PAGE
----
November 30, 2005, 12:00 AM

Food/Drug/BeautyFood, drug and cosmetics retailers leverage the online option to grow sales

Prescription, sundry, and grocery shopping once required a trip to the store—but not anymore. The Internet has made everything from prescriptions to mascara to meat and produce available online with a few clicks of a mouse, and this year’s category winners have become adept at getting shoppers to choose the online option.


Internet Retailer Best of the Web 2006

Prescription, sundry, and grocery shopping once required a trip to the store-but not anymore. The Internet has made everything from prescriptions to mascara to meat and produce available online with a few clicks of a mouse, and this year’s category winners have become adept at getting shoppers to choose the online option.

At grocery site, the operative word is “easy.” A clear navigation path and the ability to store personal shopping lists make both first-time and repeat purchases a snap. Says Jupiter Research analyst Patti Freeman Evans, “They’ve mastered simplicity.”

Ditto online grocer, which has organized site navigation and beefed up back-end functionality to shave milliseconds of response time off an already fast-loading site to get shoppers in and out quickly. “It’s like Quicken for managing this other part of you life,” says. Tom Parkinson, Peapod’s senior vice president and chief technology officer. “People hammer away at placing their order, and if the site’s not fast, customers go away.”

At billions of dollars, the cosmetics industry qualifies as big business-serious business-but multi-channel cosmetics retailer Sephora keeps customers coming back to by mixing fun with functionality. A gift registry keeps customers browsing the site for goodies with the option of registering a top 10 list for gift requests. A “Fragrance Finder” helps customers sort through thousands of options to determine the right one. “We think cosmetics are all about having fun,” says Brett Miller, general manager.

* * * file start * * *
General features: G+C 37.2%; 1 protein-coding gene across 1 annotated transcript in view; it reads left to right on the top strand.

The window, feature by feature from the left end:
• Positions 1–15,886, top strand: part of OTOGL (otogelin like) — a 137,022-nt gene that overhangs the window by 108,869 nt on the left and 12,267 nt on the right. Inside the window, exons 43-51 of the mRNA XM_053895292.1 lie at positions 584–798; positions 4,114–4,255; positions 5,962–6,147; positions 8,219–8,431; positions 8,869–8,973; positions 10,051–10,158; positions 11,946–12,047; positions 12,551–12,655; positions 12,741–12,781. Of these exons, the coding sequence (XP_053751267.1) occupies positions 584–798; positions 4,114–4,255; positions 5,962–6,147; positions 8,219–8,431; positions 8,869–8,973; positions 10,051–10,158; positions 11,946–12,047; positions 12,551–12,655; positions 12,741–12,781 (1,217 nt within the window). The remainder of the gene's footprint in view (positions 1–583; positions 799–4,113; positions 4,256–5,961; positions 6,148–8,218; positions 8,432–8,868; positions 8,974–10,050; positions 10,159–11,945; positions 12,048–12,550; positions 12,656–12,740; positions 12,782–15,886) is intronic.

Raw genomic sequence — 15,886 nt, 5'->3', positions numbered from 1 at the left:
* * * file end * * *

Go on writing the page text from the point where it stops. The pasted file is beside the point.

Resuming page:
Much of the best beef goes to restaurants, and Allen Brothers has long been a supplier of U.S.D.A. prime beef to the restaurant industry. Its web site throws open the freezer door to individual consumers as well. has boosted site functionality and in particular imagery in a way that lures the online carnivore. An online shipping calendar gives customers quick information on when to expect delivery, but for questions on products or preparation, Allen Brothers also makes product specialists and chefs available via phone.

Chain drugstore Walgreen Co. just keeps finding new ways to wrap the web into its multi-channel strategy so as to sell more and improve customer service across channels. knits together the chain’s 5,000 stores-7,000 by 2010. For example, a new service with HP Snapfish allows shoppers to upload photos to for printing and output at any Walgreen’s store equipped for the service. also has strengthened its prescription tools, allowing customers to order new and refilled prescriptions for store pick up or mail delivery, and to view their prescription history securely online.

Getting shoppers to go to the web for groceries, medicines and cosmetics instead of piling into the car requires online retailers of food, drug and beauty products to offer an experience that measures up to, and even improves on the experience customers will have in the brick-and-mortar environment. That’s something this year’s category winners know, and deliver on.